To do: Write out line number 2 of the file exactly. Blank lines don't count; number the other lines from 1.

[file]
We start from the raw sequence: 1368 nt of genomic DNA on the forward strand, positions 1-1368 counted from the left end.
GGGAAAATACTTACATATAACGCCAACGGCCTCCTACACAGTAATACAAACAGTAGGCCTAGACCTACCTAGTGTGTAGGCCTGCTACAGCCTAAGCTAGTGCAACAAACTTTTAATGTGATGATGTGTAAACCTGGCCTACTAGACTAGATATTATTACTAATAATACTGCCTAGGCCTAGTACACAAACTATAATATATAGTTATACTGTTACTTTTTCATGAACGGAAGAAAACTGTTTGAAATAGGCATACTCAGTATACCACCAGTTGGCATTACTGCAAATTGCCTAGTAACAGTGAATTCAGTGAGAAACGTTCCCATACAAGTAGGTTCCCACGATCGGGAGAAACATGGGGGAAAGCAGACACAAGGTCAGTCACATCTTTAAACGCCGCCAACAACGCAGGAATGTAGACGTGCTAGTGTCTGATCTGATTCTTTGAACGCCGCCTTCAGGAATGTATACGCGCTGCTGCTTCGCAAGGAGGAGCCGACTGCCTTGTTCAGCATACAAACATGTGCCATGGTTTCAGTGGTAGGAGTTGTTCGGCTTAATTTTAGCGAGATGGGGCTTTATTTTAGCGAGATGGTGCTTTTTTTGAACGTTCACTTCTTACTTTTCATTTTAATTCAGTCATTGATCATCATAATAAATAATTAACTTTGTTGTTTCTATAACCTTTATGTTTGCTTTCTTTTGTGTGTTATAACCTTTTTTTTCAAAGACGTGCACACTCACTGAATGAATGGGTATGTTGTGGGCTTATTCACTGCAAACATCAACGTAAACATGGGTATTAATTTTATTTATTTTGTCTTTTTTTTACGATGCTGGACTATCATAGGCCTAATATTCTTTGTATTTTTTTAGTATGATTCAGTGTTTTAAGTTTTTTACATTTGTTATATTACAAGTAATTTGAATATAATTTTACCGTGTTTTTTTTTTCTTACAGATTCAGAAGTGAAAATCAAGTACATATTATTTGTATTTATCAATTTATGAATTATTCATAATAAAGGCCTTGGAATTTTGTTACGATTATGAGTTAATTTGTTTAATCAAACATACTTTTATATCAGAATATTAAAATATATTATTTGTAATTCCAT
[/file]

GGGAAAATACTTACATATAACGCCAACGGCCTCCTACACAGTAATACAAACAGTAGGCCTAGACCTACCTAGTGTGTAGGCCTGCTACAGCCTAAGCTAGTGCAACAAACTTTTAATGTGATGATGTGTAAACCTGGCCTACTAGACTAGATATTATTACTAATAATACTGCCTAGGCCTAGTACACAAACTATAATATATAGTTATACTGTTACTTTTTCATGAACGGAAGAAAACTGTTTGAAATAGGCATACTCAGTATACCACCAGTTGGCATTACTGCAAATTGCCTAGTAACAGTGAATTCAGTGAGAAACGTTCCCATACAAGTAGGTTCCCACGATCGGGAGAAACATGGGGGAAAGCAGACACAAGGTCAGTCACATCTTTAAACGCCGCCAACAACGCAGGAATGTAGACGTGCTAGTGTCTGATCTGATTCTTTGAACGCCGCCTTCAGGAATGTATACGCGCTGCTGCTTCGCAAGGAGGAGCCGACTGCCTTGTTCAGCATACAAACATGTGCCATGGTTTCAGTGGTAGGAGTTGTTCGGCTTAATTTTAGCGAGATGGGGCTTTATTTTAGCGAGATGGTGCTTTTTTTGAACGTTCACTTCTTACTTTTCATTTTAATTCAGTCATTGATCATCATAATAAATAATTAACTTTGTTGTTTCTATAACCTTTATGTTTGCTTTCTTTTGTGTGTTATAACCTTTTTTTTCAAAGACGTGCACACTCACTGAATGAATGGGTATGTTGTGGGCTTATTCACTGCAAACATCAACGTAAACATGGGTATTAATTTTATTTATTTTGTCTTTTTTTTACGATGCTGGACTATCATAGGCCTAATATTCTTTGTATTTTTTTAGTATGATTCAGTGTTTTAAGTTTTTTACATTTGTTATATTACAAGTAATTTGAATATAATTTTACCGTGTTTTTTTTTTCTTACAGATTCAGAAGTGAAAATCAAGTACATATTATTTGTATTTATCAATTTATGAATTATTCATAATAAAGGCCTTGGAATTTTGTTACGATTATGAGTTAATTTGTTTAATCAAACATACTTTTATATCAGAATATTAAAATATATTATTTGTAATTCCAT